"Urban, if not urbane."
Symphony Towers takes up three spaces on this page because of the unique role I played in its marketing efforts. I worked on the development while at Pacific Marketing Associates as the Project Manager, then in a freelancing capacity as a designer.
Symphony Towers is located on Van Ness at Turk in San Franciscoclose to the symphony and ballet, but equally close to the Tenderloin. It's location and large number of inexpensive (by price-tag if not price-per-square-foot) studio units made the building a perfect choice for a San Francisco pied-á-terre. However, the primary target market was first-time homebuyers looking for an entry point into the City's high-priced market.
I created this photoshoot to target first-time buyers, and to highlight the aspect of ownership most overlooked in real estate advertising: customization. First-time buyers moving from an apartment finally get to paint, hang photos, make a mess and not have to worry about a security deposit. Tax deductions are great, but they don't bear an emotional attachment for a buyer the way personalizing one's home does.
Shoot Design & Direction / Photographer & Model Selection / Image Retouching & Compositing
Symphony Towers is a large building with a tiny Sales Center. There was only one wall to squeeze in all the information the sales team required to tell the building's story. Also, the sales agents were located next door, so prospects needed to be engaged until an agent came to meet them.
My solution was to create an interactive installation combining information and lifestyle photography on a grid of two-sided panels. On one side of each panel was building information. On the other side was a selection of photography. Visitors were encouraged to "play" with the display, flipping panels to reveal information or images. Each panel rotated independently and clicked into place on a custom hinge to maintain a flat surface. The full display could be configured in 262,144 possible permutations, so each visitor experienced it differently.
Concept & Information Design / Hinge Design (with Fabricator)
At Symphony Towers, the sales team was running out of brochures and the marketing team was looking to update the brand. It was the perfect time to clean up the logo and create a "mini brochure" that was less expensive to print and better reflected the remaining inventory and the target demographics.
Logo Redesign / Brochure Design / Copywriting / Image Retouching
SPUR's Urban Center on Mission Street in San Francisco was under construction and needed signage to adorn the plywood barricade surrounding the site. The barricade was frequently tagged, so the signage had to be inexpensive enough to reprint. It also had to engage passersby on both the sidewalk and in automobiles.
I worked with developer Erik Robbins to research urban- and community-themed quotations that were in line with SPUR's philosophies. These quotes were screened back on the name and logo at various heights to be eye-level with pedestrians.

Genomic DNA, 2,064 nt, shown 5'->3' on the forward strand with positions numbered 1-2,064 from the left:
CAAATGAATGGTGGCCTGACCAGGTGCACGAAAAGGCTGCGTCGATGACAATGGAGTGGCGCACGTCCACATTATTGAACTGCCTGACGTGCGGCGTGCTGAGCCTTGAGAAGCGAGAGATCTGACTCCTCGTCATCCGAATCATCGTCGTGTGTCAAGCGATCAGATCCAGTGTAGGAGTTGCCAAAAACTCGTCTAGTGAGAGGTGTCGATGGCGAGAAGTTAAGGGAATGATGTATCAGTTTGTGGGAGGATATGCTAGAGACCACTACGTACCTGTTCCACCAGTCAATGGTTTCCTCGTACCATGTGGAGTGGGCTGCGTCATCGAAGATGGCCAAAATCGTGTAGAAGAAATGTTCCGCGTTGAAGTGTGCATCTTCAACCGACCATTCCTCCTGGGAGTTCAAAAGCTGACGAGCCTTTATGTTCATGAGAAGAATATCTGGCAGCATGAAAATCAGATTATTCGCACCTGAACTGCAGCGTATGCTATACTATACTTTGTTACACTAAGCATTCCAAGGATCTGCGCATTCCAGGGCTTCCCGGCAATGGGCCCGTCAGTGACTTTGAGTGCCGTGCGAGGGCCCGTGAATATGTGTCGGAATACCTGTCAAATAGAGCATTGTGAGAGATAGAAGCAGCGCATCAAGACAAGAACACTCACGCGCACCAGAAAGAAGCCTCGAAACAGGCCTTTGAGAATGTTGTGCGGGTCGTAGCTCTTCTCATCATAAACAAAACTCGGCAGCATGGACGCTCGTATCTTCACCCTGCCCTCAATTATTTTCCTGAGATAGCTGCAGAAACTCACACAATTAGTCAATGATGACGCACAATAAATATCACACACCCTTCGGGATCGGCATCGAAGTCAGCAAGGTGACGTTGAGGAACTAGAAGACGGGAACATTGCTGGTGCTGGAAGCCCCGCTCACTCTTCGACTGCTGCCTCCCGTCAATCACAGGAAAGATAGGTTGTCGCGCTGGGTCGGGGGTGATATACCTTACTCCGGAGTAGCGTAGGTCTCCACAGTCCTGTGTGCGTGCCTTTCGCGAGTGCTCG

The sign was broken up into four-foot sectionsthe width of a sheet of plywoodso a section could easily be replaced without the need to reprint the entire sign.
Design / Print Management
The Lofts @ Hollywood and Vine is a beautiful building at a prestigious and storied intersection. My job was to freshen up the look of the materials (though, sadly, I was not allowed to remove the "@" from the logo). My goal was to connect the look of the materials with the airiness of the lofts and the history of the location...and still meet the project's short deadlines.
For the informational eblasts, I stripped away the original grayish-blue and teal background in favor of stark white. I converted the exterior photography to grayscale, increased the contrast, and added a vignette and tilt-shift to invoke a moody, silent film feel. The interior images I warmed and lightened, added a custom film border, and unevenly dispersed them as though they were laid out on a photographer's light table.
Design / Photo Processing & Retouching / HTML Coding
Simpatico Homes manufactures prefabricated, modular houses that don't look like they were built in a factory. Each home is customizable, built sustainably, and boasts a modern aesthetic.
The owner knew he wanted a card that reflected his business. Of course it would be printed on recycled paper, but it also had to do something. After numerous designs involving notches and die-cutting, we landed on this design, which was simple, cost-effective, and captured the "pop-up" aspect of homes that are assembled on-site in a single day.
Logo & Business Card Design / Print Management
Sometimes it doesn't take much to jumpstart a campaign. At Park Terrace, traffic was stagnating and the marketing budget was about spent. I was tasked with updating the print ad, yet maintaining the look and feel of the current campaign.
The headline at the time was "Sexy and Available" and the ads were vertically oriented. I made only a slight change to the campaign, rotating the ads 90 degrees and adding a new headline. The result dovetailed with the previous message and content, but felt new again.
The client was especially happy: I was paid by the hour.
Design / Copywriting (Headline) / Photo Retouching